I have been diagnosed with all of the following over the last 12 years (I am 22 years old, and have always been a healthy weight/slightly underweight, and quite active):
      Irritable Bowel Syndrome Fibromyalgia Anorexia (started when I was 10, I have been mostly recovered since I was 14) Depression Anxiety Panic Attacks Horrible mood swings (from suicidal to totally fine in a matter of minutes)
        Chronic constipation and bloating Acne   HOWEVER, no one in my family has been diagnosed with celiac....am I wrong to think I have it??
    • Weird Reaction
      Yes, I was surprised about the MSG in broccoli as well. I just had a quick look now as I couldn't remember where I had read it but some mushrooms have it to. A Google search will bring up a few things. I always just thought MSG was an artificial food enhancer!! Insecticides are still a big possibility though. Why do you not want to try organic? We buy organic when we can and fruits and veges that are in season are usually the best and cheapest.  Thank you for the link, Cristiana. Very helpful. I have an appointment with my Naturopath in a couple of weeks and going to have a blood test done before that. She is excellent. Very knowledgeable and loves her work. Until then I'm not taking any supplements. I generally eat pretty well anyway so we'll see what she says. In the past I have used B12 injections (aka Neo Cytamen) which I found much better and safer than taken orally and very cheap. The energy boost was very noticeable. I didn't know it helped with anxiety though. She has also had me on Magnesium, Probiotics and Vitamin D3 and I also make my own Liver Tonic (Milk Thistle, Dandelion Root Powder, L-Glutamine, Taurine and Choline Bitartrate) which I use from time to time for a quick detox. Too much of anything can be bad but I think iron can be not real good in large amounts. Deficiencies can be related to gut health and/or competing for absorbtion with something else you may be taking I found. I'm no expert though but just a few things I've picked up during research. My normal GP told me to just eat some more red meat but I want to speak to my Naturopath first before supplementing. Her knowledge on nutrition is a bit more up-to-date.  I was just sitting there at lunch today after feeling great all morning and had a "weird feeling" come over me. Just a not quite right feeling. Very hard to describe and nausea seems to have returned to. It's funny that as I get older any little thing I get I seem to think it's life threatening even though all the tests I get back say I'm in good health. I guess that's part of that dread and doom and gloom feeling I mentioned earlier. Wish that would go away.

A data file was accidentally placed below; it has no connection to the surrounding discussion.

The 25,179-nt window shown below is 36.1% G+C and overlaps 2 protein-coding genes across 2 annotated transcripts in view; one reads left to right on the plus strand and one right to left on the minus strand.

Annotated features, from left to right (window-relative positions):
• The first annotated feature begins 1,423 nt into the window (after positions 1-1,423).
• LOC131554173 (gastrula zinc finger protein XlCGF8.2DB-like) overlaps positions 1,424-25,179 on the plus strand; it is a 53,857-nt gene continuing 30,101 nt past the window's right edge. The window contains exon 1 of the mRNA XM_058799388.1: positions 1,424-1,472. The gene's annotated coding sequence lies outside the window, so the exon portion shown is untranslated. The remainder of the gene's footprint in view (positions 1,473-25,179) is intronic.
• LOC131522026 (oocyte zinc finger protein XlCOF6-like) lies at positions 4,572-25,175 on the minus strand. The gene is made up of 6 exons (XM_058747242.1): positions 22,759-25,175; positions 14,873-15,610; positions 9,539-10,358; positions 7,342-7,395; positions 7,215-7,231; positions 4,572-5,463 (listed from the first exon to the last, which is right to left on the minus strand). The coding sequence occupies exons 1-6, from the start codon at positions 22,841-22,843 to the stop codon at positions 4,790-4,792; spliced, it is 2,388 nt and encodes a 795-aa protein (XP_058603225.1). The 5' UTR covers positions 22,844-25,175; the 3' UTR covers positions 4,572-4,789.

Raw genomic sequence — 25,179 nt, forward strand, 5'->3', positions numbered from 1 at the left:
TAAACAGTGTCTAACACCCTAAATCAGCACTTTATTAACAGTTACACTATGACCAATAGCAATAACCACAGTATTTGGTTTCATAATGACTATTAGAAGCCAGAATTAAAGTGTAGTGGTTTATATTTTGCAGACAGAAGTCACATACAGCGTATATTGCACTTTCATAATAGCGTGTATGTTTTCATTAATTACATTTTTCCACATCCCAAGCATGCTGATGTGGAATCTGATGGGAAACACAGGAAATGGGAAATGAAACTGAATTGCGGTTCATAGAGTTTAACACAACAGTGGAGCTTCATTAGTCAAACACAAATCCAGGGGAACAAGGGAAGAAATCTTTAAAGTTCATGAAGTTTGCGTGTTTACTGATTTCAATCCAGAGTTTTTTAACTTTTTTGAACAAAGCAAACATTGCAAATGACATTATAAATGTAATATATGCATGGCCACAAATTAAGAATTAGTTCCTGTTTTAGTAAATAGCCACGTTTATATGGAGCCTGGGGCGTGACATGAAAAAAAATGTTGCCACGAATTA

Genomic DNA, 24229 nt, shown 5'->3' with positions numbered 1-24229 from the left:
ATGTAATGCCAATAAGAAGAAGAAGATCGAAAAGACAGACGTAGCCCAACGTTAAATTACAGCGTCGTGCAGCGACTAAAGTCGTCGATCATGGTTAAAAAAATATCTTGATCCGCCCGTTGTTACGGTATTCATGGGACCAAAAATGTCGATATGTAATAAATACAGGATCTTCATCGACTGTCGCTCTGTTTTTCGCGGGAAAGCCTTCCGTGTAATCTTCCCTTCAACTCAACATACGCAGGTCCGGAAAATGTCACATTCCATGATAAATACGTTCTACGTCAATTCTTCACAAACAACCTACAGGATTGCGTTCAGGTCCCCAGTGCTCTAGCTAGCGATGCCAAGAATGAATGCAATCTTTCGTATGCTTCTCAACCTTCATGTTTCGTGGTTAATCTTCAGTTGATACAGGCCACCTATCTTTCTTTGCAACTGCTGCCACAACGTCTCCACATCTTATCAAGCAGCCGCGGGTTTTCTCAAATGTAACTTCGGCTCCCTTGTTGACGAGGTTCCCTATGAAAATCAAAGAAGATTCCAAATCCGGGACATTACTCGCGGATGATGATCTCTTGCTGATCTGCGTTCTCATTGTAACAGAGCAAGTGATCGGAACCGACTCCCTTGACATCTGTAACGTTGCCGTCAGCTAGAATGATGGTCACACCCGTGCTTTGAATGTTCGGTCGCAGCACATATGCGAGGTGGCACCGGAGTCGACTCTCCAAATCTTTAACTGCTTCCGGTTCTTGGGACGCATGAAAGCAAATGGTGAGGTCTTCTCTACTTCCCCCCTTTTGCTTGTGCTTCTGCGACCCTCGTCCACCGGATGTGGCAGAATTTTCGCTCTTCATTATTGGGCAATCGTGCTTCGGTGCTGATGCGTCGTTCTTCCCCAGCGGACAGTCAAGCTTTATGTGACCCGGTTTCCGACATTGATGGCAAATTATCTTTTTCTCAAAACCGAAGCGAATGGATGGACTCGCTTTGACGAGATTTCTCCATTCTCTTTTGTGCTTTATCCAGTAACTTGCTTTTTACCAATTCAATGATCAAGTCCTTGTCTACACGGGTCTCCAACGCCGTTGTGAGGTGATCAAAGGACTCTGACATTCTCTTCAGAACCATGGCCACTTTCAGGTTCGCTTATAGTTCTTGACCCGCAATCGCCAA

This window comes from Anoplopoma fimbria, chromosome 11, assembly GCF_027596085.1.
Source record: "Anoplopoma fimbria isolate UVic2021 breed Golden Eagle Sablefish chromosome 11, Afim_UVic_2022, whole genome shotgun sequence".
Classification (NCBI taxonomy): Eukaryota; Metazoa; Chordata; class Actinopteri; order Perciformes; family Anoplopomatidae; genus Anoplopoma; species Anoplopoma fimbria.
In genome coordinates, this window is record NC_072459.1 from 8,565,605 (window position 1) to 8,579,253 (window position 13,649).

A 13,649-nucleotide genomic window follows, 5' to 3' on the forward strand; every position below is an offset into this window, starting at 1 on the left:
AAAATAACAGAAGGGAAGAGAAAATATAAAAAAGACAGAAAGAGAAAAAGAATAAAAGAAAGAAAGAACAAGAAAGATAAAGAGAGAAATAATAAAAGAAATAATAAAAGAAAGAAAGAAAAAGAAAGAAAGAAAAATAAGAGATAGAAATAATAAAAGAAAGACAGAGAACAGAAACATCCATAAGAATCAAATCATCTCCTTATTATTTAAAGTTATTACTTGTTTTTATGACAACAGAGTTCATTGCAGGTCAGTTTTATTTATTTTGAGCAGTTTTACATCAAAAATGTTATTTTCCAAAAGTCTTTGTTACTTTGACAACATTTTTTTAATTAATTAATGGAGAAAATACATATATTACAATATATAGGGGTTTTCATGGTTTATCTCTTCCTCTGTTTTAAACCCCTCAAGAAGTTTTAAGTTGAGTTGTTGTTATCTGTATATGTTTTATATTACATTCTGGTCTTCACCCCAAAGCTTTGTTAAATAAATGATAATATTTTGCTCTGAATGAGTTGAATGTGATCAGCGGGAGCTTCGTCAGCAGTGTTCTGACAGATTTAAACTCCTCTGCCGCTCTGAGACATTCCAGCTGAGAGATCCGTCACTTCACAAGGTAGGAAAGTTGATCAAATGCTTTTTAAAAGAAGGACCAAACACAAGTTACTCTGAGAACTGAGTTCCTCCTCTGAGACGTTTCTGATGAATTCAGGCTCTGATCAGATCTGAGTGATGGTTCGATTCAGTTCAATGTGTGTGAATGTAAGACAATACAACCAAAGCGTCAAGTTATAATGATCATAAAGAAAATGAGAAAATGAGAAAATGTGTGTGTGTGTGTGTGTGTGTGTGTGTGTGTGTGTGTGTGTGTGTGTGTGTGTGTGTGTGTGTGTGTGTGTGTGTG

• Gluten and panic attacks
      There are great gluten-free pizza crusts out there, as well as good dairy free cheese. I find the key is to add good toppings, e.g. meats, carmelized onions, other veggies, white anchovies. Life goes on. Congrats. Hope the good feelings keep up. 
  • Upcoming Events

  • Blog Entries

  • Recent Status Updates

    • ChiaChick  »  Peaceflower

      Hi Peaceflower, Just wanted to say thank you for the chat.
      · 0 replies
    • ukuleleerika

      Hello! I am new to this Celiac website... Is there anyone out there with Celiac AND extensive food allergies? My allergies include shellfish, dairy, eggs, cantaloupe, kiwi, mango, nuts, oranges, red dye, and more I can't think of. I went to the allergist about a year ago to see why I wasn't feeling well, and once everything was eliminated, I still didn't feel well. We did more testing to find out I had celiac as well as allergies to cattle as well as rye grass (I live on a farm basically). This was back in January 2016. I recently had my endoscopy with the gastroenterologist a week ago. I have no idea what to do or what to eat... So fish and potatoes for me!
      · 2 replies
    • SLLRunner

      Week 4 of the gluten challenge- wheat cereal every morning, regular bread every day, and wheat tortillas for my lunch wraps. Right now, body aches that seem exercise related (weight lifting and running), even though I am doing the same intensity of weight lifting and running I've always done.  Just a few more weeks until my blood test. Counting down the days.
      · 0 replies
  • Who's Online (See full list)

  • Member Statistics

    • Total Members
      60,482
    • Most Online
      1,763

    Newest Member
    Jiifigment
    Joined